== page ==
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keeping composure

by Button



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745 Reviews


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Thu Dec 29, 2016 1:58 am
Lumi wrote a review...



Oi, Spike, you hurt me so well and thoroughly. Let's talk about it.

Something unique this piece pulls off is the well-adopted sensation of slowed time that is so keynote of depression. That murky, heaviness that takes shackle-home on the wrists and ankles. Yes. But I believe part of this comes in the reread value presented due to the process of composing and preparing oneself only to face the [conceived] fact that there is only more waiting and heaviness beyond the preparation. It begs a cyclical read, which I think is also keynote of the depressive theme given.

That said, there are loose ends abundant here--the first arguably being the title? I understand that the composure comes up in 2/3 of the poem, but it doesn't add to the value of the piece since we get that abundance of composure motif. I'm hard-pressed to tell you what to change inside the piece because the pacing is so tightly-tuned for flow's sake that it feels as though most changes would dismantle a fragile filigree. Considering this, I feel the image of the seeds should evolve instead of returning to the composure note. It's worth an experimental edit? I'm unsure about this. Stanzagraph two feels quite weak as a bolster for the power that follows, so consideration for more time in this area would be a good idea. This is also where I feel you have the most precious room to expand or dedicate realms to more content, so if you're going to add another shackle, add it here.

And that's really all, Spike. You wrote a gorgeous piece that I love. I hope this helps.
Ty




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Fri Dec 16, 2016 2:44 pm



Beautifully written - I've fallen in love with this!




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Fri Dec 16, 2016 4:13 am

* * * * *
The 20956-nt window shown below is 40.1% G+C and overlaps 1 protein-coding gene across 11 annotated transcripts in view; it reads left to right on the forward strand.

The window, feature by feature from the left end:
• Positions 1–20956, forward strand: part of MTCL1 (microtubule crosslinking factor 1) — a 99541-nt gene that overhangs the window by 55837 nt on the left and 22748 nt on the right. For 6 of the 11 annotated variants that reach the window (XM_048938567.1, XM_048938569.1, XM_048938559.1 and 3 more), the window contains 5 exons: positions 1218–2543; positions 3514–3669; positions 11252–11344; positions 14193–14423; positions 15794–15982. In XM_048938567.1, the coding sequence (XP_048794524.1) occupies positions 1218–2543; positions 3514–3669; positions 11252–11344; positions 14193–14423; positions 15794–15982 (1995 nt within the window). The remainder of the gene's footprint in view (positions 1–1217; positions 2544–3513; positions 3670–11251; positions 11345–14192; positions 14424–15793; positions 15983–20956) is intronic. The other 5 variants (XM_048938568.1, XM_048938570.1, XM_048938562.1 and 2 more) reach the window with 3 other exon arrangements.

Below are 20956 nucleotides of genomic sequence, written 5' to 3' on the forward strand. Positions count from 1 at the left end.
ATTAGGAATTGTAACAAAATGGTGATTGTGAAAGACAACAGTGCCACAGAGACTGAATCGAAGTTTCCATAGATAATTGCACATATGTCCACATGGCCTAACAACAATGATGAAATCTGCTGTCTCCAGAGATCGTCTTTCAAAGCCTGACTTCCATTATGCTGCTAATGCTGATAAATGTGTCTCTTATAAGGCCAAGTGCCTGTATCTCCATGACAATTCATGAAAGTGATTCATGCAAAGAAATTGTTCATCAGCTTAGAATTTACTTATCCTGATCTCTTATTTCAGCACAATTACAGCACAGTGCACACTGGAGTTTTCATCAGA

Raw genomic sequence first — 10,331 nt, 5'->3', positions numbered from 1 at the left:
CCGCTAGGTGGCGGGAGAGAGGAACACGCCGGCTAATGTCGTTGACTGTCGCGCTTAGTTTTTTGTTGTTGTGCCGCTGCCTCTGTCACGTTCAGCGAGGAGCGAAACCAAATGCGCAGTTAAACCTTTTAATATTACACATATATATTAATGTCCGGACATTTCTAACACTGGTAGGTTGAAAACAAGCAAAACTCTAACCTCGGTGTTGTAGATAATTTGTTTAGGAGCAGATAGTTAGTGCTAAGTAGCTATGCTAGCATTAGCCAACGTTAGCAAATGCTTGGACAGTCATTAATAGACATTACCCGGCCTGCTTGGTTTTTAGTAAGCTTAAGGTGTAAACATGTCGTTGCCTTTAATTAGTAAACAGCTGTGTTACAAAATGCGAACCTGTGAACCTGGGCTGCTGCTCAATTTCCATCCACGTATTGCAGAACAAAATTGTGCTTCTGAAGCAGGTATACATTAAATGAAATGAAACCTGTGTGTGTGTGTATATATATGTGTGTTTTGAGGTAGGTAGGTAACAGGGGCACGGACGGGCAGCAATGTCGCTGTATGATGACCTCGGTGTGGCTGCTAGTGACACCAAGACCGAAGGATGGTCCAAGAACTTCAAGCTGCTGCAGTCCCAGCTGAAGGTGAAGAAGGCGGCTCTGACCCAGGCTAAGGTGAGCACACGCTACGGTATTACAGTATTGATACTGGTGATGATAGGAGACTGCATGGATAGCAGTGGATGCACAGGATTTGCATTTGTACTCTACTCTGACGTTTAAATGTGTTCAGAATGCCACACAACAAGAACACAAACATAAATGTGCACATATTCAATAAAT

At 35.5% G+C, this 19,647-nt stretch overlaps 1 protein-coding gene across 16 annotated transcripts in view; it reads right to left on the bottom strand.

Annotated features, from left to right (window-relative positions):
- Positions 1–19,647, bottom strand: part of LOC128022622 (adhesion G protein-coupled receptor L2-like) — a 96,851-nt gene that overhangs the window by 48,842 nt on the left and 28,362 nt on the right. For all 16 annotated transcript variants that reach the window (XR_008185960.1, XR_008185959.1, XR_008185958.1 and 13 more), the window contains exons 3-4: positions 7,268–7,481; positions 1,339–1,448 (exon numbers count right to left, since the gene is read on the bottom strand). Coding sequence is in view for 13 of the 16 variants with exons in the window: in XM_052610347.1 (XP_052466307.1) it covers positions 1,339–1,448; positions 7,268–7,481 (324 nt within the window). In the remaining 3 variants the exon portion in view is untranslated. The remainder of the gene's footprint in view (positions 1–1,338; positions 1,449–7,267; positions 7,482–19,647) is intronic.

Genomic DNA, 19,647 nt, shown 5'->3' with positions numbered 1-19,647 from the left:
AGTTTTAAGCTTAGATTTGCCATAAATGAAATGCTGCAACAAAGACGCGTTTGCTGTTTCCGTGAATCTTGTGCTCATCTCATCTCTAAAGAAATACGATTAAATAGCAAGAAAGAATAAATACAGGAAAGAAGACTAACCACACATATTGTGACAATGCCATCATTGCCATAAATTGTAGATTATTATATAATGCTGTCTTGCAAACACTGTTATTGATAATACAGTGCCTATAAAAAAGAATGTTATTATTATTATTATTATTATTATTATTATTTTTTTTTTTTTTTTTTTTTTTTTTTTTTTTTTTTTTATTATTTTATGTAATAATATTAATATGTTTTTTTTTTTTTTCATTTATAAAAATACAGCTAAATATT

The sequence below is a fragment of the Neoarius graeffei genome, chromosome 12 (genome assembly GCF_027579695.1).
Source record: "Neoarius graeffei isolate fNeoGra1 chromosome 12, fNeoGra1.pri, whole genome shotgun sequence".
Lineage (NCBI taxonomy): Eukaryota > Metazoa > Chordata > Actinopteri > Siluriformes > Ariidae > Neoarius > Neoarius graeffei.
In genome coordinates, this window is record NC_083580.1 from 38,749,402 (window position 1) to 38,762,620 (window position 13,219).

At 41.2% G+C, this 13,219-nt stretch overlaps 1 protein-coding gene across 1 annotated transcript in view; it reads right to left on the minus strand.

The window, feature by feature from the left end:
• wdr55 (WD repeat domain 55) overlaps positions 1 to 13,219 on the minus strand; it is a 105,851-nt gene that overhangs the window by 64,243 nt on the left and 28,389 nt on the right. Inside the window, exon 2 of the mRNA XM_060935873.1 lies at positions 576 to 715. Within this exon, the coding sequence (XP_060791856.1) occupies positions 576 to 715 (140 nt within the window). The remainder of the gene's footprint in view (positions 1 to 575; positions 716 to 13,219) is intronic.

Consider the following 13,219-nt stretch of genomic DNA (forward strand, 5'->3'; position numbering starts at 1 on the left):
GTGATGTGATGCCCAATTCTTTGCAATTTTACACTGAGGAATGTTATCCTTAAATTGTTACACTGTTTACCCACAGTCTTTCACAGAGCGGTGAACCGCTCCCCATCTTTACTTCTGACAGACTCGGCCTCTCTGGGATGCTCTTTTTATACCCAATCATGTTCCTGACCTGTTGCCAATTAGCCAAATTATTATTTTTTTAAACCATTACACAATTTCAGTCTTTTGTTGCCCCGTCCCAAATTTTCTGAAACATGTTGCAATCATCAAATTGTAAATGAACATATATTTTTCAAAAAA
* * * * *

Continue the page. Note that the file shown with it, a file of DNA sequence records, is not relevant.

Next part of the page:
Kaylaa wrote a review...



Let's give this a shot.

So this poem interested me in that it was directed towards 'you' which from what I understand is the universal or general 'you'. I wondered throughout the poem why it was written this way and I think the poem kind of ended up building around that idea of writing to 'you'. I've never been entirely fond of the usage of 'you' for the whole poem, but I think this is more of an experience than anything else.

Anyone can be this person and I think that's something to put emphasis on with this poem. 'You' is not specific, and being that way it's easy for the reader to fill the empty gaps that are left in the shoes of the poem in terms of interpretation, but I would have liked a little more of a guide. The first stanza kind of gives off this feel and tone of a person that never really wants to leave the house and someone who has gotten used to being alone. I think that imagery that includes a gentle hum or ringing in the ears would make for good sensory detail here, but it's really your choice there.

Later on in the stanza we get imagery of pulling up the floorboards and planting seeds underneath them which is something that interested me. I wanted more of the process that went on with this, are they pressing seeds down into the ground six inches deep? Onto the second stanza, I didn't really find the tone from before to still be there and I couldn't really get into the imagery with the face in the mirror.

I think if it was better explained I would have liked it more--is this face blank but starting to form? Is it forming like clay with all the facial features blurry and kind of uncertain? You could also give us something with fog on the mirror, but I mostly just wanted something more of the imagery that you had and a better bridge or connection for it to the first stanza. Onto the third stanza, it's more of a general one that lacks imagery and more-so focuses on the theme of the poem.

I thought that the 'not really' is something that added to the poem by miles as it made the ending with a stronger emotional impact attached to it. So from how I'm interpreting the poem this is about everything staying the same and only now do the images start to connect more, but I think that sprinkles of clarity in the subtly of this throughout the poem would do good to better imbue this because we don't really get the feel of 'things never change' from this poem and more of a gentle and quiet tone. Overall, this was quite the beautiful poem that you've written.

I hope I helped and have a great day!





cron
You're going to go through tough times - that's life. But I say, "Nothing happens to you, it happens for you." See the positive in negative events.
— Joel Osteen